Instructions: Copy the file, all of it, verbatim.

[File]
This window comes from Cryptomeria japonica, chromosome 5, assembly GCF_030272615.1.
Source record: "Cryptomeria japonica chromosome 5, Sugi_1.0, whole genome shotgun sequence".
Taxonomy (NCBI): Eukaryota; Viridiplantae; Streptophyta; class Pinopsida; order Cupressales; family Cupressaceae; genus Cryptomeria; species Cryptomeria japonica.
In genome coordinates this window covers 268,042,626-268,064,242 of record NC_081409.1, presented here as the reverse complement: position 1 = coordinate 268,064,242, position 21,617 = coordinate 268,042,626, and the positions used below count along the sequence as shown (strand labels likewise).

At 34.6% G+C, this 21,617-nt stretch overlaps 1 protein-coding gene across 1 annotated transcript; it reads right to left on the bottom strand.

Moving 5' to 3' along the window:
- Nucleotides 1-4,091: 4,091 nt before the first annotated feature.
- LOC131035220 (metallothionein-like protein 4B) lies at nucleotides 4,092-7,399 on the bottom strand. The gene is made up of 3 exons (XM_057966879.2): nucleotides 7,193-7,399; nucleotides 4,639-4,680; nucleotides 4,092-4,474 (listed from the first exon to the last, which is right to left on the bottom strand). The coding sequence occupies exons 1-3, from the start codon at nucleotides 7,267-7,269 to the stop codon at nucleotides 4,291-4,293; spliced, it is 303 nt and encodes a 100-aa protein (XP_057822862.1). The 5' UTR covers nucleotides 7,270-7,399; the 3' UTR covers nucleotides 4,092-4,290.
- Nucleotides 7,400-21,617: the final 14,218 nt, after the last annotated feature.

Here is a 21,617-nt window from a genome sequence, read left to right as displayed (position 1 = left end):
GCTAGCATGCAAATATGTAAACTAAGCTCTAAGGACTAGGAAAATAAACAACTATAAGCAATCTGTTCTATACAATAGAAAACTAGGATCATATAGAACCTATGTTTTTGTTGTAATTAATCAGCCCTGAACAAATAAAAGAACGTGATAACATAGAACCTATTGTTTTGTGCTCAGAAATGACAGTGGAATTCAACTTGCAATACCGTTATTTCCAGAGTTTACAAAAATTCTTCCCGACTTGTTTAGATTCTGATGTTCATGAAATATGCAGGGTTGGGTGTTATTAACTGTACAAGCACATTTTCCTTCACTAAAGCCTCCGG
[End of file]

This window comes from Cryptomeria japonica, chromosome 5, assembly GCF_030272615.1.
Source record: "Cryptomeria japonica chromosome 5, Sugi_1.0, whole genome shotgun sequence".
Taxonomy (NCBI): Eukaryota; Viridiplantae; Streptophyta; class Pinopsida; order Cupressales; family Cupressaceae; genus Cryptomeria; species Cryptomeria japonica.
In genome coordinates this window covers 268,042,626-268,064,242 of record NC_081409.1, presented here as the reverse complement: position 1 = coordinate 268,064,242, position 21,617 = coordinate 268,042,626, and the positions used below count along the sequence as shown (strand labels likewise).

At 34.6% G+C, this 21,617-nt stretch overlaps 1 protein-coding gene across 1 annotated transcript; it reads right to left on the bottom strand.

Moving 5' to 3' along the window:
- Nucleotides 1-4,091: 4,091 nt before the first annotated feature.
- LOC131035220 (metallothionein-like protein 4B) lies at nucleotides 4,092-7,399 on the bottom strand. The gene is made up of 3 exons (XM_057966879.2): nucleotides 7,193-7,399; nucleotides 4,639-4,680; nucleotides 4,092-4,474 (listed from the first exon to the last, which is right to left on the bottom strand). The coding sequence occupies exons 1-3, from the start codon at nucleotides 7,267-7,269 to the stop codon at nucleotides 4,291-4,293; spliced, it is 303 nt and encodes a 100-aa protein (XP_057822862.1). The 5' UTR covers nucleotides 7,270-7,399; the 3' UTR covers nucleotides 4,092-4,290.
- Nucleotides 7,400-21,617: the final 14,218 nt, after the last annotated feature.

Here is a 21,617-nt window from a genome sequence, read left to right as displayed (position 1 = left end):
GCTAGCATGCAAATATGTAAACTAAGCTCTAAGGACTAGGAAAATAAACAACTATAAGCAATCTGTTCTATACAATAGAAAACTAGGATCATATAGAACCTATGTTTTTGTTGTAATTAATCAGCCCTGAACAAATAAAAGAACGTGATAACATAGAACCTATTGTTTTGTGCTCAGAAATGACAGTGGAATTCAACTTGCAATACCGTTATTTCCAGAGTTTACAAAAATTCTTCCCGACTTGTTTAGATTCTGATGTTCATGAAATATGCAGGGTTGGGTGTTATTAACTGTACAAGCACATTTTCCTTCACTAAAGCCTCCGG